Going to College Archive

What Information Should Prospects Send to College Golf Coaches?

Self-Promoting Can Make a Significant Difference in the Recruiting Process

During each of my 13 years as the Head Men’s Golf Coach at the University of North Florida, I received on average approximately 1,000 letters, emails, or faxes from prospective student-athletes introducing themselves to me and inquiring as to whether or not golf scholarships were available for their graduating class. Most of these prospects failed to do their homework before sending their information to me. Instead of researching our university’s admissions standards and golf team ranking, they took a more “shotgun” approach and wrote to schools they thought would be interesting to attend. At least 95 percent of the prospects were unqualified either due to poor grades and/or test scores or because they lacked the necessary results in tournament competition.

Before you send anything to a college coach, do your homework. Make sure your academic profile matches (at least closely) that of the school you are contacting. This includes both your grade point average and test scores (SAT and/or ACT). Secondly, be realistic with yourself and only contact schools where you have a better than 50-50 chance of playing on the team. Focus on the team’s top three or four players only when determining whether or not you are a qualified candidate. Golfstat and the Ping American College Golf Guide can be a very useful websites when researching a team’s recent tournament performances and national rankings.

Once you have a realistic list of 10 to 12 schools that are potential fits (both academically and athletically), you should contact the coaches and introduce yourself. My suggestion is that you email an introductory letter to each coach that includes your contact information, academic profile, upcoming tournament schedule, instructor’s name, references, and golf highlights. Writing to them early in your junior year is appropriate as coaches are permitted to write and email you at that same time. Keep the letter simple and brief so they will be more likely to read it. Most coaches access their email accounts regularly (even when out of the office), so this is the simplest, most effective way to communicate with them. Offer to make an unofficial visit (one that you pay for) to their campus if they have any interest in recruiting you. Unofficial visits are a great way to learn more about the schools and to meet the coaches face to face.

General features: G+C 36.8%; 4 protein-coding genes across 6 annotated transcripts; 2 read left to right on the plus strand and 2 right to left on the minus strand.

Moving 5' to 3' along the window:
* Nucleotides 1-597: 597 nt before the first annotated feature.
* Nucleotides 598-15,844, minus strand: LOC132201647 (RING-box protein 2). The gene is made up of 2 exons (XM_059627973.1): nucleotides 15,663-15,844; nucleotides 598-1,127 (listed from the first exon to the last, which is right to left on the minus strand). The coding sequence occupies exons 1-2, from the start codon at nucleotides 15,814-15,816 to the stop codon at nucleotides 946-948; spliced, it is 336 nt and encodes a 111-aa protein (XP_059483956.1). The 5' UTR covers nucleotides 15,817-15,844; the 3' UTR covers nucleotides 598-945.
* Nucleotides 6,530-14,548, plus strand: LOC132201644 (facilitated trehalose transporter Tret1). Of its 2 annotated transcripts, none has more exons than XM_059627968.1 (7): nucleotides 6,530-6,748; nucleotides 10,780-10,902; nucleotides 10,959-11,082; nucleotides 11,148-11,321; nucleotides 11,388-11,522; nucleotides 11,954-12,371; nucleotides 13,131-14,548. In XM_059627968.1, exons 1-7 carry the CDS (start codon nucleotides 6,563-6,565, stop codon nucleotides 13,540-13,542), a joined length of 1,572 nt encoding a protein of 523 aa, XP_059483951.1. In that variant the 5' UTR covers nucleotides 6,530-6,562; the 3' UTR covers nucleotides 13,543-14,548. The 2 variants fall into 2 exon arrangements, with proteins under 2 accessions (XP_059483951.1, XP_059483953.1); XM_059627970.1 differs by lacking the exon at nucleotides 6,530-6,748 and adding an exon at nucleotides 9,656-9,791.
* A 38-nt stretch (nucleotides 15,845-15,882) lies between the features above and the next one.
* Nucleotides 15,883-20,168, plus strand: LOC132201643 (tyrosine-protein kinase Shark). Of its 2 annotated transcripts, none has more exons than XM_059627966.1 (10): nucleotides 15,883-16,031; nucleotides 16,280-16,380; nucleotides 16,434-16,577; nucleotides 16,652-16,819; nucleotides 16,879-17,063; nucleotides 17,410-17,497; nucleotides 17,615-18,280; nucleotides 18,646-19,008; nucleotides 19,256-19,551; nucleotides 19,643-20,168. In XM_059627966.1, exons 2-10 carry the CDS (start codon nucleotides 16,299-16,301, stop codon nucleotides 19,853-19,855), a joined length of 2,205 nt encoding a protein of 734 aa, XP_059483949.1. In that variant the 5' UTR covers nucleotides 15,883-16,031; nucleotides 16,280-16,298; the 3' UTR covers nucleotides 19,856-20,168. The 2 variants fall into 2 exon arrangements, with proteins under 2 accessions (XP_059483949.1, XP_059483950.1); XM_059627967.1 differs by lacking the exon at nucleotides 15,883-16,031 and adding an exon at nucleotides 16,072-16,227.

You should also produce a swing and short game DVD that they can review. This DVD can either be sent via email or regular mail depending on your software capabilities. The DVD needs to include 10 to 12 full swings (some from down the line and some from face on), as well as several chips, pitches, bunker shots, and putts. It is unnecessary to have any audio or instruction on the tape.

Include a paragraph in your introductory letter that lets the coach know why you are writing to him. Mention something about his university and golf team that indicates you have in fact done your homework. Provide at least one specific reason why you are interested in attending that school. It may have to do with academic offerings, climate, golf team ranking, or all of the above. Without including this information, you run the risk of sending a generic letter that the coach will assume you sent in a blanket manner to numerous schools.

Finally, do not be surprised if less than 50 percent of the coaches write back to you. Many of them operate without assistants or secretaries and are challenged to stay current with their administrative duties. Some will respond immediately, while others will keep your name on file and monitor your progress throughout the season. In either case, it is acceptable to email periodic updates to these coaches so that they are aware of your continued interest in their programs.

Best of luck with your college search!

Coach Brooks
Red Numbers Golf®


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